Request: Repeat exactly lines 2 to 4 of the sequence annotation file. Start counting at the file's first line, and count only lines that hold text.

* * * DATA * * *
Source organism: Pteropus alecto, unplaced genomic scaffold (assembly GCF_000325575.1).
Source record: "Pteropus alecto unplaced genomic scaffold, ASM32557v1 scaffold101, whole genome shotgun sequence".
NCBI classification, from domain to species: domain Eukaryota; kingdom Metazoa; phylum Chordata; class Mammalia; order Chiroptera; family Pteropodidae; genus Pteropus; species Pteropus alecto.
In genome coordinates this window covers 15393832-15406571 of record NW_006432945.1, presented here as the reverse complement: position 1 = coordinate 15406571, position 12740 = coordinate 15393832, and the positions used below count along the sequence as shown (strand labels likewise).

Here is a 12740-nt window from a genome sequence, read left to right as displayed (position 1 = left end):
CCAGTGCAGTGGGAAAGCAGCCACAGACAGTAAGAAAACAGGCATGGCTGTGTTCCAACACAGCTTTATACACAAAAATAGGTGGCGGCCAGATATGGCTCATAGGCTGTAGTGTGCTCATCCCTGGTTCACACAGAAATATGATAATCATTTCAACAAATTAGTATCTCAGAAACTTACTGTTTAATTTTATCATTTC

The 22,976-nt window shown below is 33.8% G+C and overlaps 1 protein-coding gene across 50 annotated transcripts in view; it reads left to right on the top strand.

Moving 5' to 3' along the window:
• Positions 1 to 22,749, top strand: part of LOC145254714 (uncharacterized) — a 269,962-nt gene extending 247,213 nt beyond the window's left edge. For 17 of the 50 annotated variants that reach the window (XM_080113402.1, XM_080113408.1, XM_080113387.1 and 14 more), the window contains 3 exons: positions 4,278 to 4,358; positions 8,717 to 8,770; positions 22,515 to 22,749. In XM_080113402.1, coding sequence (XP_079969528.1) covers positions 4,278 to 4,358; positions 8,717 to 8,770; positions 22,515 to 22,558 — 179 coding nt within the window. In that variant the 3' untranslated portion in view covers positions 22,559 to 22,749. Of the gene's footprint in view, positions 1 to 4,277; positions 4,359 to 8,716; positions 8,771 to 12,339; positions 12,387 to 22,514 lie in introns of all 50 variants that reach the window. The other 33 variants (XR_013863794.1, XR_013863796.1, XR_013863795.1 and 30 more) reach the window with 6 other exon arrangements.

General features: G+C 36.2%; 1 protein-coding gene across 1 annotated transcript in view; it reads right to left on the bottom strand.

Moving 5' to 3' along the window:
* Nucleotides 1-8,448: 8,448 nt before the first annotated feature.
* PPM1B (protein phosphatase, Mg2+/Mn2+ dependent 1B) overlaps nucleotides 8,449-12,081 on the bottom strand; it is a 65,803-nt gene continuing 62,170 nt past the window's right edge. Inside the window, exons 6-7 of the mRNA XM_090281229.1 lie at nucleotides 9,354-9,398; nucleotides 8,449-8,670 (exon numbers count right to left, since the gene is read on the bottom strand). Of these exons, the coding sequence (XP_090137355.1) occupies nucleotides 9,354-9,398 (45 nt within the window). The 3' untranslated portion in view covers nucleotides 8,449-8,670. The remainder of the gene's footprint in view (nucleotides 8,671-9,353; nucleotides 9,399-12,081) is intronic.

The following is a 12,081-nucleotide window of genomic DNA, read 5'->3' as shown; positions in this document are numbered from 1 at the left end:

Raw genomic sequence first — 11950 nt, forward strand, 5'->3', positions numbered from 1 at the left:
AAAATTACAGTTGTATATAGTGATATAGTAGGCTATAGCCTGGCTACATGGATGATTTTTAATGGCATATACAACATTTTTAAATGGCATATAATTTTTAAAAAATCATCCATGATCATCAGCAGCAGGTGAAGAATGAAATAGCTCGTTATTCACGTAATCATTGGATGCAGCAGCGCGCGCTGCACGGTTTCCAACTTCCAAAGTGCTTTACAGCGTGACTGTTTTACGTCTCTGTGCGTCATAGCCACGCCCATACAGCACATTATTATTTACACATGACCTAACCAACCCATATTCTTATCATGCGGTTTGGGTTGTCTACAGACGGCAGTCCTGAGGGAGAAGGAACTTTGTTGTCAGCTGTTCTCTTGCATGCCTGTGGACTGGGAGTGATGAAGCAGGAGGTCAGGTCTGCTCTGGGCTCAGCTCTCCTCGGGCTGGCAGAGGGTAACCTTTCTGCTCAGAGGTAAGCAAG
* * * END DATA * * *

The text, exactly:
Source record: "Pteropus alecto unplaced genomic scaffold, ASM32557v1 scaffold101, whole genome shotgun sequence".
NCBI classification, from domain to species: domain Eukaryota; kingdom Metazoa; phylum Chordata; class Mammalia; order Chiroptera; family Pteropodidae; genus Pteropus; species Pteropus alecto.
In genome coordinates this window covers 15393832-15406571 of record NW_006432945.1, presented here as the reverse complement: position 1 = coordinate 15406571, position 12740 = coordinate 15393832, and the positions used below count along the sequence as shown (strand labels likewise).